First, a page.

A new poll suggests that more than half of U.S. women have experiences unwanted and inappropriate advances from men, but a little digging uncovers an agenda to push a victimization narrative.

According to a new ABC News-Washington Post poll, 54 percent of American women say they’ve experience unwanted sexual advances. In addition, three in ten put up with unwanted advanced from male co-workers and 25 percent dealt with unwanted advances from a person with influence over their job.

If the U.S. workplace is this bad, how could any women ever leave her house? ABC News explains:

Those results in a new ABC News-Washington Post poll show the vast extent to which women encounter inappropriate sexual conduct from men across U.S. society, marking the allegations against movie mogul Harvey Weinstein as merely the latest public eruption of a far broader and deeper problem.

When we look deeper we find that there’s more to the story.

Let’s be clear, sexual harassment in the workplace is a reality for too many women and men. It’s a problem in our society and the Weinstein scandal offers an opportune time for employers and employees to assess whether sexual harassment is going undealt with.

However, polls like this can be misleading.

First, the poll was conducted by landline and cell phones and interviewers specifically asked to speak to young women and young men – an age demographic more likely to be harassed.

Second, not all 1,260 adults polled answered every question which skewed the results for each question. For example, just 740 women answered whether they had ever received unwanted sexual advances from a man that they felt were inappropriate or not in any circumstance – not just at work (Question 2). In addition, only 242 women agreed that they experienced unwanted workplace-related sexual advances out of the 74.6 million women in workforce. Do just 242 women speak for all 74.6 million of women who work?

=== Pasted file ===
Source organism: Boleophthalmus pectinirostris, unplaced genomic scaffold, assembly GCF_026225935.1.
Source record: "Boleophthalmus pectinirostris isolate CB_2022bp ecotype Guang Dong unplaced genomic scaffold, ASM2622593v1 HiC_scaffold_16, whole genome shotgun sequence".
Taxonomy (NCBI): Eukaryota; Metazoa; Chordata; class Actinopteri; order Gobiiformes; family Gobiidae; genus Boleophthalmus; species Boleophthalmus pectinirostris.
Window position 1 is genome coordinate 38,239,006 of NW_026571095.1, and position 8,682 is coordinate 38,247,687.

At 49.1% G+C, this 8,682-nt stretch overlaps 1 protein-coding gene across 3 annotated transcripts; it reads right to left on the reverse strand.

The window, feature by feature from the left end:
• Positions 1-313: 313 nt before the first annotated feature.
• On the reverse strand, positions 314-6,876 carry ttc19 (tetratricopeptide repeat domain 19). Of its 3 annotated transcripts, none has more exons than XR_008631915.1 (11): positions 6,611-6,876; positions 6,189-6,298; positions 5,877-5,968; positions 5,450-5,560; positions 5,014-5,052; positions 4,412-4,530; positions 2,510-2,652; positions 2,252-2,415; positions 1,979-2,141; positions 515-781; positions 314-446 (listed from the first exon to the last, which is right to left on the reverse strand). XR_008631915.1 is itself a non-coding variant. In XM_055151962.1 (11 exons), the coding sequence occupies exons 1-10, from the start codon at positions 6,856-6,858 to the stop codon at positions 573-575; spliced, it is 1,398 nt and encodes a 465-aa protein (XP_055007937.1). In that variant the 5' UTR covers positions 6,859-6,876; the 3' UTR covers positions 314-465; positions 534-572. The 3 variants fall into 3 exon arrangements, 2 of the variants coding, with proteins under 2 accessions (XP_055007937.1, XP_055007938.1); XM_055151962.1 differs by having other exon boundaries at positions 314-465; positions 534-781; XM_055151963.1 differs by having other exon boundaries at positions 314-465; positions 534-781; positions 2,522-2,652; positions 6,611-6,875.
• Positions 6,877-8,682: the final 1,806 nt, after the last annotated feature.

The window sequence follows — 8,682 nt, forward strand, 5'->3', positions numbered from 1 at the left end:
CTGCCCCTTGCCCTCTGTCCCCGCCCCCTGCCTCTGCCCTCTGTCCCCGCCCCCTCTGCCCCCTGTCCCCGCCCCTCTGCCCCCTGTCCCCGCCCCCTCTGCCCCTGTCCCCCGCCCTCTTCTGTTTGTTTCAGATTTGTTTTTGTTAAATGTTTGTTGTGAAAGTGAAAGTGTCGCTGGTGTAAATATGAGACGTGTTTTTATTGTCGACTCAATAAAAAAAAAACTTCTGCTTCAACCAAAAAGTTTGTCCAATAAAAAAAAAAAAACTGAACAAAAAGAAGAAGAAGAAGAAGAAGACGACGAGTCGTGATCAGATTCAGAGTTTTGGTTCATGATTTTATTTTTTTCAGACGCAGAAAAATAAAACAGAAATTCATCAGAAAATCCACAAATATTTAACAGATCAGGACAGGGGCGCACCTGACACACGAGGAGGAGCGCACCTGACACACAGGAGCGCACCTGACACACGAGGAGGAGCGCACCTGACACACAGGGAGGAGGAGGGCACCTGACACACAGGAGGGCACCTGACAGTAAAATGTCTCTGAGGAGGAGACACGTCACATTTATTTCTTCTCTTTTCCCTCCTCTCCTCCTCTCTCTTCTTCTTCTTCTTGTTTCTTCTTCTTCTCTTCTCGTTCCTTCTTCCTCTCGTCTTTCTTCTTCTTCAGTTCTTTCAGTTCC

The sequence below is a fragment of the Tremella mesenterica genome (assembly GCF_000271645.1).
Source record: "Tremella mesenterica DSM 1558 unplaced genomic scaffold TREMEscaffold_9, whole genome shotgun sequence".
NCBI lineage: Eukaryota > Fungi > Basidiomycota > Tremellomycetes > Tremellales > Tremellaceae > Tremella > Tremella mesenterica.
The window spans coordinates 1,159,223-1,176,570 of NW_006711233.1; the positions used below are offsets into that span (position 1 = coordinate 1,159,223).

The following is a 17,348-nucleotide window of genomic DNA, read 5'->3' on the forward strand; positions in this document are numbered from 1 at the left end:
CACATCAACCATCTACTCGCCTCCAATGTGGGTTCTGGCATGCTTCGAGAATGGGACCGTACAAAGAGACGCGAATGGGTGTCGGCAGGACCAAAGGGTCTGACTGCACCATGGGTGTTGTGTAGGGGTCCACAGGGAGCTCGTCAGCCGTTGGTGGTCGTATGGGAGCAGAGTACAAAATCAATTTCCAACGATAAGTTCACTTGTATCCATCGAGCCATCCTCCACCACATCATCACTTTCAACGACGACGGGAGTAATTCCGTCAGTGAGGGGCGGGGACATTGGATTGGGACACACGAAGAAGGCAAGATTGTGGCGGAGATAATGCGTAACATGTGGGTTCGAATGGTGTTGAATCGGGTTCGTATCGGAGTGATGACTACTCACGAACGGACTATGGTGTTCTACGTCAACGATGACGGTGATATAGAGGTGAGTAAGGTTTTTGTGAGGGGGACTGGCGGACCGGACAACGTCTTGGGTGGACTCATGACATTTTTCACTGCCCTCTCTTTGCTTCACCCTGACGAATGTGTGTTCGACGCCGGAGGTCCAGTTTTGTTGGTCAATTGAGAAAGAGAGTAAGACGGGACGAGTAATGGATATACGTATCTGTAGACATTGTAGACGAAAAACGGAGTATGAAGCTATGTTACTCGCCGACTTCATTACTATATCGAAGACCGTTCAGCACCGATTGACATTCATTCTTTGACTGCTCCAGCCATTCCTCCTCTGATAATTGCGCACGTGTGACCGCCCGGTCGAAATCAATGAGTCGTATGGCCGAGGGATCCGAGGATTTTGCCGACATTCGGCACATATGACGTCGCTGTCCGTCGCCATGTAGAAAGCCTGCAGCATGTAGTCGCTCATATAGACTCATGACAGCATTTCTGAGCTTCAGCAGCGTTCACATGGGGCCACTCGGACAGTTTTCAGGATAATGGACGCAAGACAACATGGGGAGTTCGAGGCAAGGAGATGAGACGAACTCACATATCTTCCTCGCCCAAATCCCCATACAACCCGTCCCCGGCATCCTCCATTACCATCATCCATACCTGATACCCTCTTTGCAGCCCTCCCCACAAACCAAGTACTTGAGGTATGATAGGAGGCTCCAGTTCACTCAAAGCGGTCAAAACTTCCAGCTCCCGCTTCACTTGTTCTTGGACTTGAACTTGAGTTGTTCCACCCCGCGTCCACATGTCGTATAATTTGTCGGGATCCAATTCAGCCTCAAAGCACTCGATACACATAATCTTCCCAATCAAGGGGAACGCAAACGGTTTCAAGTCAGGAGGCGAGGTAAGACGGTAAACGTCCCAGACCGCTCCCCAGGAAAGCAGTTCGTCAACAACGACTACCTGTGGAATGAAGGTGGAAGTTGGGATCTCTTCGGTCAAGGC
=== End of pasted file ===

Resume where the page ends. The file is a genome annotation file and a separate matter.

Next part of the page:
Third, wording matters. In Question 2, many women could point to a time that they were hit on by a guy they weren’t attracted to. They may not have liked his weak pick-up line, but wouldn’t call that inappropriate. Yet, those women are added to those who would say unwanted sexual advances were inappropriate creating the headline grabbing 54-percent-of-women-received-unwanted-sexual-advances statistic. To say that over half of all women have received unwanted sexual advance makes the problem sound widespread.

Finally, this poll is politically biased. They purposefully connect increases in women who report dealing with sexual harassment to Republican men in office with allegations of sexual harassment:

Most Americans recognize the problem: Seventy-five percent overall call sexual harassment in the workplace a problem in American society, and 64 percent call it a serious problem – up 11 and 17 percentage points, respectively, since last asked in an ABC/Post poll in 2011, at the time of a scandal involving presidential candidate Herman Cain. 

A peak of 85 percent called workplace sexual harassment a problem in an ABC/Post poll in December 1992, at the time of reports of sexual misconduct by Sen. Bob Packwood and about a year after then-Supreme Court nominee Clarence Thomas was accused of misconduct by Anita Hill in his Senate confirmation hearings. 

How about 1994 when Paula Jones, a former Arkansas state employee, accused former President Bill Clinton of making unwanted sexual advances? That situation might correspond with polling at the time when according to this poll 71 percent of Americans said unwanted sexual advances was a problem.

No one excuses sexual harassment. It’s important that we have federal and state laws prohibiting this behavior and providing recourse for victims.

However, distorting the numbers to push a narrative of rampant victimization in the workplace is unproductive, diminishes the claims of those who really suffered, and makes it difficult to address the real problem.